An aspect of Asian cinema I enjoy that I wish we could see more of from Hollywood are its stories centered on women. As far as Japan is concerned, stories of female identity and struggle have long been explored by Japanese masters new and old. While serious fare such as those are always welcome, it’s also nice to see less weighty Japanese stories of femininity and girlhood draw equal amounts of intrigue through fun and boisterous narratives.
Among these loud films focusing on women is Tetsuya Nakashima’s (Confessions) 2004 feature, Kamikaze Girls, which can been considered a cult favourite amongst those fortunate enough to have seen the film in the western world. Various aspects of the film have helped it remain popular among Japanophiles in the west for a long time such as its visually stimulating presentation to the film’s use of Japanese subcultures. Like other films of its ilk, in particular NANA and Linda Linda Linda which both hail from around the same time period as Kamikaze Girls, Nakashima’s feature remains a resonant one due to its ability to charm viewers with its winning combination of its lead actresses and warm story of friendship.
Based on a novel, Kamikaze Girls tells the story of two young women living in countryside Japan who end up becoming friends. Timid Momoko (Kyoko Fukada) loves the Rococo period and shows it by reveling in Lolita fashion while Ichigo (Anna Tsuchiya) is a loud-mouthed biker who Momoko refers to as a Yanki. Both are seen as outsiders within their respective communities and begin to bond once Ichigo continually visits Momoko’s home. Not a whole lot happens outside of this and in some ways, Kamikaze Girls can be categorised as a slice-of-life film despite the fact that the world of the film represents a hyper-reality.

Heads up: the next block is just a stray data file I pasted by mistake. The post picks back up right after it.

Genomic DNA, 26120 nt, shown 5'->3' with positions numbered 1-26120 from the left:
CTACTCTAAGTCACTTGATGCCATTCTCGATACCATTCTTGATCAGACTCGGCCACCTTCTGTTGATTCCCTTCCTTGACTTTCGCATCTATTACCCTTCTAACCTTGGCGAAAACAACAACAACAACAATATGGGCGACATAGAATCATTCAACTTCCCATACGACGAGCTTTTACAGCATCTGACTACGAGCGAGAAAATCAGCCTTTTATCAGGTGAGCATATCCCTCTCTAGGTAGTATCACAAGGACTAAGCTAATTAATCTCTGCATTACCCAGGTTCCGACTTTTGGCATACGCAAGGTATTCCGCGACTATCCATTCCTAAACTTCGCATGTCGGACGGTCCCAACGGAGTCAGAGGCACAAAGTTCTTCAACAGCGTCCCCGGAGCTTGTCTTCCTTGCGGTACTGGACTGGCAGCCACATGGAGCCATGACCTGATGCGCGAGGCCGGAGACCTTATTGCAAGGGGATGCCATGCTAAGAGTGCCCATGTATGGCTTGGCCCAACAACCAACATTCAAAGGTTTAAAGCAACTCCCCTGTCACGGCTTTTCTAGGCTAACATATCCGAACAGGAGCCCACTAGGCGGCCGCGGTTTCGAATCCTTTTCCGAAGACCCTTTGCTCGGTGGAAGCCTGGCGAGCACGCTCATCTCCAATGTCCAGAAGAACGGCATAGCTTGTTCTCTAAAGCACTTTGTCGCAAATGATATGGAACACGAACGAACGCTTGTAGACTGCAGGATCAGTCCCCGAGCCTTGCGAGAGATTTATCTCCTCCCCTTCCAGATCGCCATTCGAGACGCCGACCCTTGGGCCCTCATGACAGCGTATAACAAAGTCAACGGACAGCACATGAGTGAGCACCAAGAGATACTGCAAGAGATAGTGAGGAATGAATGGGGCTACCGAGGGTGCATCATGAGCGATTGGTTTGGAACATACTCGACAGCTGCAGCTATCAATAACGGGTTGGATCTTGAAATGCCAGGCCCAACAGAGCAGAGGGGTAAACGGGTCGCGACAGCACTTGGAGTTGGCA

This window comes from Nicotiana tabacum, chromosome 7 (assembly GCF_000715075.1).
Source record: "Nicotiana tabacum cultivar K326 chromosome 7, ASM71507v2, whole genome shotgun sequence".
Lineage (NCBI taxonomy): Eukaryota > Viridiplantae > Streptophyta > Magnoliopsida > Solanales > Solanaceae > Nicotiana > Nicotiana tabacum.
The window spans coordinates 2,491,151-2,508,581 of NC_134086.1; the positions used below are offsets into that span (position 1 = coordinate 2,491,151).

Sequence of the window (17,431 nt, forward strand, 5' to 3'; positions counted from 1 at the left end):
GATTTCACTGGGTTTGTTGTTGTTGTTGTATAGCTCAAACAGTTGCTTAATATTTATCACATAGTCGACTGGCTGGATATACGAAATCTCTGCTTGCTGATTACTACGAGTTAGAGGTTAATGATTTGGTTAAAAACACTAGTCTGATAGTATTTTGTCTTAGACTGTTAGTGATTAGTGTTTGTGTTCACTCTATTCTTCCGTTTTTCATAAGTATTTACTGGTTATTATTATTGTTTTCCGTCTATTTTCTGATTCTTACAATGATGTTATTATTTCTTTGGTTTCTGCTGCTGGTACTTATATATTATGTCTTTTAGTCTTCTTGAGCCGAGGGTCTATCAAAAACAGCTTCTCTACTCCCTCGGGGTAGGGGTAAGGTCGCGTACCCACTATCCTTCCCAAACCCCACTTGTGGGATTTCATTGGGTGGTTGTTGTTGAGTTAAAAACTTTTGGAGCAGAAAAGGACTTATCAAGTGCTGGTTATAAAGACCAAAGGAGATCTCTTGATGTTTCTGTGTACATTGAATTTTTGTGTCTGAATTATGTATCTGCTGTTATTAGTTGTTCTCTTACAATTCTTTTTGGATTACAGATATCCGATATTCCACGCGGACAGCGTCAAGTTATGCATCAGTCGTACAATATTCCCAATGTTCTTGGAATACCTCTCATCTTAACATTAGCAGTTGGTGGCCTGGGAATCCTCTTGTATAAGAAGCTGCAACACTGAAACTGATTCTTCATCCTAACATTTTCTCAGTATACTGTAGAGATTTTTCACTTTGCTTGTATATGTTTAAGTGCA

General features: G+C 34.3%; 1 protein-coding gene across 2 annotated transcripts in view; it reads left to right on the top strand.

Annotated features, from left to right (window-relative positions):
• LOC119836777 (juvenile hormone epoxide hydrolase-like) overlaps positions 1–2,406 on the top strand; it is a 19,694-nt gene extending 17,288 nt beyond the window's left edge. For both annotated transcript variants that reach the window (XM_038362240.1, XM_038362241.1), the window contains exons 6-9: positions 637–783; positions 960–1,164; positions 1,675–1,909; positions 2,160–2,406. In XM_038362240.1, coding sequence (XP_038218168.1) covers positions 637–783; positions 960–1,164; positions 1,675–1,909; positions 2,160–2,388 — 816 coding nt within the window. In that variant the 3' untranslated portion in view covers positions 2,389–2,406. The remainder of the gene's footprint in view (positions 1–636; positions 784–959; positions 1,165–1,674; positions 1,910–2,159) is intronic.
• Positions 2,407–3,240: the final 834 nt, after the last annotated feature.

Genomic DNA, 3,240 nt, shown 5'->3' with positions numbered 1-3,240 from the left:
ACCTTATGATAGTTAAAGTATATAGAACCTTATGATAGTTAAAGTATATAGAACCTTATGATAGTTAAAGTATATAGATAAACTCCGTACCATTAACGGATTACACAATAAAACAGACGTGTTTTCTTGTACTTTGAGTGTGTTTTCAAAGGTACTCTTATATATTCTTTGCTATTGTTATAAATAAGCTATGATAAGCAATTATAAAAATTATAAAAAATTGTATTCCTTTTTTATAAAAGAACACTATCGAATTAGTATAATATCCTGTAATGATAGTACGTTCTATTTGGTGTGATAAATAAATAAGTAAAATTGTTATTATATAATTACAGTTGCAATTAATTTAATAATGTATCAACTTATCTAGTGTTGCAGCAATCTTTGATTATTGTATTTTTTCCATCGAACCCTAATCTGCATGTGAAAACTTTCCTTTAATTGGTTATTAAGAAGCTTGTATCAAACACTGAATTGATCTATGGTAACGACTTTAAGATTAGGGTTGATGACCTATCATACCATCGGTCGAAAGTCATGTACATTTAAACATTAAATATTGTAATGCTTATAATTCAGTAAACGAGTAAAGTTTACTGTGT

Kamikaze Girls’ success is largely owed to the chemistry that Fukada and Tschiya have as on-screen pals. Essentially a female buddy movie, the rambunctious pair play off one another brilliantly; their exchanges feel about as organic as you would expect from this slice of shojo storytelling (shojo refers to stories aimed at a young female audience) and is what gives the film a pulsating heart. With regards to Anna Tsuchiya, Nakashima’s decision to include her in the film feels like an inspired choice for the role of Ichigo. Tsuchiya’s real-life rockstar persona translates over into the role of Ichigo perfectly as the singer/actress shows with clarity her understanding of how to characterise Ichigo.
Ever the visualist, Nakashima also generously endows Kamikaze Girls with a wildly vibrant presentation, one that doesn’t ever become too gaudy for its own good. Using animation and different film formats (at one stage, meaningfully switching to Super 8 film format for a montage sequence), Kamikaze Girls is a film that’s bountiful in visual splendor. It works within the world of the film so beautifully and Nakashima knows exactly when to dial back on his use of colour and scenery (take note, Mika Ninagawa) for full emotional and humorous effect.
It’s not hard to see why Kamikaze Girls has remained a perennial favourite amongst fans of Japanese film and Japanese culture, it’s an extremely well thought out story of two unlikely friends that feels inherently Japanese in terms of storytelling, direction, character and technical aesthetic. With so much character and heart to Kamikaze Girls, watching its simple story of two girls and their fight against the world makes for a fun ride.